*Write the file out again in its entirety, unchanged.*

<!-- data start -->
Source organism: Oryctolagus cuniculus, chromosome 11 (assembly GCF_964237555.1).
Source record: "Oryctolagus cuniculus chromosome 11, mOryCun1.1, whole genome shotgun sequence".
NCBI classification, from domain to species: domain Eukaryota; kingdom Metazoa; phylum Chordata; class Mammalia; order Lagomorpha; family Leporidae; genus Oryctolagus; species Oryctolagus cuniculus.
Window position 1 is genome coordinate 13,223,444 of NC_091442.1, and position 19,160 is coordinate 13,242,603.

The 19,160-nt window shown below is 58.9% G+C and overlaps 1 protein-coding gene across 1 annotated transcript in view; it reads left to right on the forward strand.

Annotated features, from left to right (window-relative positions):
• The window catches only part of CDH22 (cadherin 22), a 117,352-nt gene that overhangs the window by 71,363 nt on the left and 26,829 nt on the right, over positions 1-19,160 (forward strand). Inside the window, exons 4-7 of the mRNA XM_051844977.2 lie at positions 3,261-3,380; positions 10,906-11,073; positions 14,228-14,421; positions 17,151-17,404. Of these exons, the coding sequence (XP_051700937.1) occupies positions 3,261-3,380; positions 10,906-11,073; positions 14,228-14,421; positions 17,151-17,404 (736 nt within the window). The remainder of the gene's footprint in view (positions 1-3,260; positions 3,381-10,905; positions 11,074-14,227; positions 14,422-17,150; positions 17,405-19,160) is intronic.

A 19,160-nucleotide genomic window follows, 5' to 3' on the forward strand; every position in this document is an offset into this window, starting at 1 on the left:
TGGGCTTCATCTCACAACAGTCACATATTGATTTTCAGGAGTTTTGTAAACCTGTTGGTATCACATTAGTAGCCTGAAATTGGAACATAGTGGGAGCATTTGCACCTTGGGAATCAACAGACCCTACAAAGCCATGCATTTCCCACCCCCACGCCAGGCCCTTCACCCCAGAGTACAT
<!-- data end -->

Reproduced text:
Source organism: Oryctolagus cuniculus, chromosome 11 (assembly GCF_964237555.1).
Source record: "Oryctolagus cuniculus chromosome 11, mOryCun1.1, whole genome shotgun sequence".
NCBI classification, from domain to species: domain Eukaryota; kingdom Metazoa; phylum Chordata; class Mammalia; order Lagomorpha; family Leporidae; genus Oryctolagus; species Oryctolagus cuniculus.
Window position 1 is genome coordinate 13,223,444 of NC_091442.1, and position 19,160 is coordinate 13,242,603.

The 19,160-nt window shown below is 58.9% G+C and overlaps 1 protein-coding gene across 1 annotated transcript in view; it reads left to right on the forward strand.

Annotated features, from left to right (window-relative positions):
• The window catches only part of CDH22 (cadherin 22), a 117,352-nt gene that overhangs the window by 71,363 nt on the left and 26,829 nt on the right, over positions 1-19,160 (forward strand). Inside the window, exons 4-7 of the mRNA XM_051844977.2 lie at positions 3,261-3,380; positions 10,906-11,073; positions 14,228-14,421; positions 17,151-17,404. Of these exons, the coding sequence (XP_051700937.1) occupies positions 3,261-3,380; positions 10,906-11,073; positions 14,228-14,421; positions 17,151-17,404 (736 nt within the window). The remainder of the gene's footprint in view (positions 1-3,260; positions 3,381-10,905; positions 11,074-14,227; positions 14,422-17,150; positions 17,405-19,160) is intronic.

A 19,160-nucleotide genomic window follows, 5' to 3' on the forward strand; every position in this document is an offset into this window, starting at 1 on the left:
TGGGCTTCATCTCACAACAGTCACATATTGATTTTCAGGAGTTTTGTAAACCTGTTGGTATCACATTAGTAGCCTGAAATTGGAACATAGTGGGAGCATTTGCACCTTGGGAATCAACAGACCCTACAAAGCCATGCATTTCCCACCCCCACGCCAGGCCCTTCACCCCAGAGTACAT